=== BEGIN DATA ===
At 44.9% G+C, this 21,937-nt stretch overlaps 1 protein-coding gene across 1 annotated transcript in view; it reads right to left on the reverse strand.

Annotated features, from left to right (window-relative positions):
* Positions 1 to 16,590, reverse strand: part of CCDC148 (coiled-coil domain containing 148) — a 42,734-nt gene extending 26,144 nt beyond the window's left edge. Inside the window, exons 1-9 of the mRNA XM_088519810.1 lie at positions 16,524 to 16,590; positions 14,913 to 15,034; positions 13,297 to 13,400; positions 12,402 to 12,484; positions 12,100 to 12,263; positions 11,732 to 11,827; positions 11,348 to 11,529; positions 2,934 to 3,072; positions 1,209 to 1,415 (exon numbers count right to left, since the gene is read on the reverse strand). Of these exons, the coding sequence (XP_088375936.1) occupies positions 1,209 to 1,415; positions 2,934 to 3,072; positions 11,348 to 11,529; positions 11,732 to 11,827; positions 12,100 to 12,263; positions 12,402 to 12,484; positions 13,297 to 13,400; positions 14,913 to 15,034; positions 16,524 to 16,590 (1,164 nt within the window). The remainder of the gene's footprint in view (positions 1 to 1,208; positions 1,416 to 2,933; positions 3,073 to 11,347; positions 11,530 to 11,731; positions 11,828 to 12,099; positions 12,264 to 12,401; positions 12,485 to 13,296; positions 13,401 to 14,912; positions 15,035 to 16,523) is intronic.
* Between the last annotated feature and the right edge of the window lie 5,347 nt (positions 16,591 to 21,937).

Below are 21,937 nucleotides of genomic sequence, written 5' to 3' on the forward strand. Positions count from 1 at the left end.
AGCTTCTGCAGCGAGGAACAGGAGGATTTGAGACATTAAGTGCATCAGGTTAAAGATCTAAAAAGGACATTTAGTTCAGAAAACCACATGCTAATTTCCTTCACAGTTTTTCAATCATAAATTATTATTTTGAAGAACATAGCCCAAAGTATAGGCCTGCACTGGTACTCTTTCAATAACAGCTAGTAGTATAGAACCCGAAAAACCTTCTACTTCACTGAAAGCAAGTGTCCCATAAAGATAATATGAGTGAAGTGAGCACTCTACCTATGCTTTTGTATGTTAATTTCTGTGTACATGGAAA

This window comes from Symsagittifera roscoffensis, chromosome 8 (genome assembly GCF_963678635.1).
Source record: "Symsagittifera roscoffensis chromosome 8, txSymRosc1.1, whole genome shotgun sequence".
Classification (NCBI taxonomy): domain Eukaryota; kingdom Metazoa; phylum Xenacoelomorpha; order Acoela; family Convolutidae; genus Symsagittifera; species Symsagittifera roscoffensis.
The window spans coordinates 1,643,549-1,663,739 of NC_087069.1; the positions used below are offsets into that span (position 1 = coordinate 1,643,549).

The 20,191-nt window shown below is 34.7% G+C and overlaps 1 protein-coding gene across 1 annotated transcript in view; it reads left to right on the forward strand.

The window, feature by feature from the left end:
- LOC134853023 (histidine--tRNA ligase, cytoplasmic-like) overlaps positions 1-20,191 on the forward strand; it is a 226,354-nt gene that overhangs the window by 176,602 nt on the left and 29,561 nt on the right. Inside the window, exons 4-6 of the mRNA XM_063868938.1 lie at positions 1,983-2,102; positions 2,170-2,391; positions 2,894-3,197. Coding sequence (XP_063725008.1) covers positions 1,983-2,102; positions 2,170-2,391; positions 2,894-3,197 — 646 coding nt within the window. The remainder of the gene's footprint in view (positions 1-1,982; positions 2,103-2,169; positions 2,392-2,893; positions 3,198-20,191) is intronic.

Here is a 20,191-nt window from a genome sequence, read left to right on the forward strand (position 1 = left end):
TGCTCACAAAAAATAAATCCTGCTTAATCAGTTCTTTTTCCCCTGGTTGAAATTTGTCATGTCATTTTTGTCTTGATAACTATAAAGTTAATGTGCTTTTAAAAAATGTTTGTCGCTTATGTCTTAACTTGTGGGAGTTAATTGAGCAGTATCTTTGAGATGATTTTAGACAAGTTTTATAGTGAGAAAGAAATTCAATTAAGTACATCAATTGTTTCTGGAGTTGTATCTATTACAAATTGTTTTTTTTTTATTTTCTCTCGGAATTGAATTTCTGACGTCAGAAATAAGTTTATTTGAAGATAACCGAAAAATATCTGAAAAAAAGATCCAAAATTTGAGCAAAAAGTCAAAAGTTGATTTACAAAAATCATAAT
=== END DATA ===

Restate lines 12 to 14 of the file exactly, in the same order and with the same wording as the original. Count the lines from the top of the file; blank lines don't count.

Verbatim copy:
The window, feature by feature from the left end:
- LOC134853023 (histidine--tRNA ligase, cytoplasmic-like) overlaps positions 1-20,191 on the forward strand; it is a 226,354-nt gene that overhangs the window by 176,602 nt on the left and 29,561 nt on the right. Inside the window, exons 4-6 of the mRNA XM_063868938.1 lie at positions 1,983-2,102; positions 2,170-2,391; positions 2,894-3,197. Coding sequence (XP_063725008.1) covers positions 1,983-2,102; positions 2,170-2,391; positions 2,894-3,197 — 646 coding nt within the window. The remainder of the gene's footprint in view (positions 1-1,982; positions 2,103-2,169; positions 2,392-2,893; positions 3,198-20,191) is intronic.

Here is a 20,191-nt window from a genome sequence, read left to right on the forward strand (position 1 = left end):